Gun Culture 2.0 is about self-defence and unless you’re Chuck Norris (PBUH), that means training. Situational awareness training, “tactical” training, stress-fire, less-lethal options, safe rooms, the whole nine yards. Training is what turns the lump o’ metal on your hip into a weapon that will save your life.

Because the market is large and expanding, there are a lot of people offering “tactical” training out there, some of them very competent and serious, some of them not-so-serious. The problem for consumers is, how do you separate the wheat from the chaff? With everyone and their dog talking about their tacticool skills, how do you make competent, informed decisions about self-defence training that aligns with your perceived needs and available budget? 

I was fortunate enough to have an extremely talented shooter and teacher as my CCW instructor. One of the first things he told us is that only 1 in 3 people who finish a CCW class are serious about it and will make defensive carry a part of their lifestyle. I like to think I’m that one person, although the fact that I’m STILL stuck in D Class Production casts doubt on that point… 

I digress. 

For that 1-in-3 person, what post-CCW training options are there? The NRA offers excellent one and two-day training classes in Personal Protection. I’ve taken both courses, and they do an excellent job of teaching the basics of defensive firearm tactics like safety, situational awareness and methods of concealed carry. The Personal Protection I and Personal Protection II classes are excellent value: For the cost, they’re hard to beat. 


They are beginning courses. They’re not going to teach stance (much), they’re not going to help much with flinching or mashing the trigger or any of the various ways we humans can mess up a shot. Instructor quality can vary: Generations Firearm Training has top-notch people leading their courses and I trust them implicitly, but when it comes to training, there are few recognized leaders out there for the consumer to chose from.

This is where branding comes in. We trust the NRA to provide good training because of their long history, and, for the most part they come through. I have no idea why the NRA doesn’t step up to the plate and aggressively market their NRA-branded protection courses as the logical next-step for CCW holders, but they are missing out here, and others are stepping in to the void left by the NRA’s inaction.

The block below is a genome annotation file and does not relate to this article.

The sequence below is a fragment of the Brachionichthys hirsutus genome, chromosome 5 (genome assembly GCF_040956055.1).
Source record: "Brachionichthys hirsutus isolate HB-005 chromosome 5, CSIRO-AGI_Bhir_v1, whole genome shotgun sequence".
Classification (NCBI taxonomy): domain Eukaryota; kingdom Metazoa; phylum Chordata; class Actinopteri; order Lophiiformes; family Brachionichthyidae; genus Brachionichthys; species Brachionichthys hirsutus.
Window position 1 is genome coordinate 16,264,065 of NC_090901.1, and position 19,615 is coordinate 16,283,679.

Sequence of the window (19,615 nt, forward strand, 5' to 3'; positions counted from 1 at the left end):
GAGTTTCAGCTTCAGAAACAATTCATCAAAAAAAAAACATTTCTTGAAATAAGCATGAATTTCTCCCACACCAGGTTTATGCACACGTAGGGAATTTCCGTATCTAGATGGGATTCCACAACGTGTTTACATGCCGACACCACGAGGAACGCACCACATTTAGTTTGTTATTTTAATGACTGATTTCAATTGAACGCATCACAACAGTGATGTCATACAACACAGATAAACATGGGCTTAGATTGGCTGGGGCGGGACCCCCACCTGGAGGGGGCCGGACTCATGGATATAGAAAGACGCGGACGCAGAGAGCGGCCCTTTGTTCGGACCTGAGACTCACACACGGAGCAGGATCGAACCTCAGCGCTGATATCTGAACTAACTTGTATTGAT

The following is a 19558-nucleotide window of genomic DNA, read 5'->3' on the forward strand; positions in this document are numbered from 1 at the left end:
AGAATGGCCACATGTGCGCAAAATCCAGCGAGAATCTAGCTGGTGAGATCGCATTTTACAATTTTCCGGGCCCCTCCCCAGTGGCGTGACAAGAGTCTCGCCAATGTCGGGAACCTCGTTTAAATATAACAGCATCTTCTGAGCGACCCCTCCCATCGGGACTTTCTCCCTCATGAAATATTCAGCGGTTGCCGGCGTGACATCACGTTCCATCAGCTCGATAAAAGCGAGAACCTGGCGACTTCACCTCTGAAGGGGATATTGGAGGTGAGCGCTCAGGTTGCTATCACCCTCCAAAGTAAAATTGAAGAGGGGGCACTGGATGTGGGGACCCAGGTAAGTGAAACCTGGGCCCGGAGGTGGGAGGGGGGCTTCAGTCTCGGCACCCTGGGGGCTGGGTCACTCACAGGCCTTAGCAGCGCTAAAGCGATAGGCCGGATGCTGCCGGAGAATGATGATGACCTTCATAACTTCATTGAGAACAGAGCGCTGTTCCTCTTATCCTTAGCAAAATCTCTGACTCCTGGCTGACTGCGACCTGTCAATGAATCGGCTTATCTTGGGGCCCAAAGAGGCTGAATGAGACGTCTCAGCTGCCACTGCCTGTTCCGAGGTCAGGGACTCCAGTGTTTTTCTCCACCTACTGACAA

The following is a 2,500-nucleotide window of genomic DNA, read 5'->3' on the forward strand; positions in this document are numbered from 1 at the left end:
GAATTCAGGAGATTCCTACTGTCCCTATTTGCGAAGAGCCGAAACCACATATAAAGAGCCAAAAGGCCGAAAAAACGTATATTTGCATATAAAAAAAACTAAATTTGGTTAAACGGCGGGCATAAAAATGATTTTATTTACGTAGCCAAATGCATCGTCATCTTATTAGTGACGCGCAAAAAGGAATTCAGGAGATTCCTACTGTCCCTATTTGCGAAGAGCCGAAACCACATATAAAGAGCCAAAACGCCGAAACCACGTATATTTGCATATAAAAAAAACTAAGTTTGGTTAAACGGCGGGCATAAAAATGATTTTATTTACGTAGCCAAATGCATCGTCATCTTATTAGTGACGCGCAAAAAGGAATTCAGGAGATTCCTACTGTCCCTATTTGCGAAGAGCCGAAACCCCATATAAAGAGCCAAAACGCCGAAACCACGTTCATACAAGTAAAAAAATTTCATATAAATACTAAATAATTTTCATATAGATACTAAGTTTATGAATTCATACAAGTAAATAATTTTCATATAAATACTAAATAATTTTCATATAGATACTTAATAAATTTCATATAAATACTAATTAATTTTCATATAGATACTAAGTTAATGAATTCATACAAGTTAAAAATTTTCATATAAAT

This market is prime territory for Gunsite and other top-tier schools. They have the brand loyalty. They have the established trust. They have the brand recognition. And most importantly, they know how to teach people how to safely use firearms. 

The least-expensive course at Gunsite is almost a thousand dollars in tuition. Add in three days of hotel, airfare, car rental and ammo, and you’re looking at the same amount of money as a three-day trip to Disneyland. My wife’s a good shot, but I’d have a hard time justifying spending the money for our family vacation on a trip to Gunsite. 

Why not let the mountain come to Mohammed instead? Consider this: 

Gunsite On Location
Course length: 2 days (18 hours)
Prerequisites: CCW License, NRA Basic Pistol or equivalent instruction
Instructor to student ratio: Minimum 1 instructor to 6 students
Instructors: Lead Instructor is an instructor qualified to teach at Gunsite, with up to three assistants, each trained at Gunsite in some manner.
Class: Defensive Pistol 090. Basics of drawing from concealment, situational awareness, firearms safety, defensive tactics, taught using methods from America’s premier defensive firearms academy. Marketing tagline: “What your CCW class doesn’t teach.”
Cost: $500 per student. 18 Students max.
Ammo: 300 rounds factory practice ammo
Completion of this course entitles the participant to $100 off any 250 Pistol course at Gunsite.

The downside to this is that it may dilute the Gunsite brand, but that can be mitigated with video recording of the instructors on location to insure standards are met, detailed after-action reports and instant feedback from class participants via the web.

The advantages are it’s a new revenue stream for Gunsite, it’s another avenue to advertise Gunsite to Gun Culture 2.0 and it increases interest in the more advanced classes at Paulden, both for the students and the assistant instructors.

Ok, Gunsite, I’m looking for a job. There’s your business model, now hire me to run it. 



USPSA/IDPA targets and stage props are available for free download and free use in Google Sketchup

Testing 1, 2, 3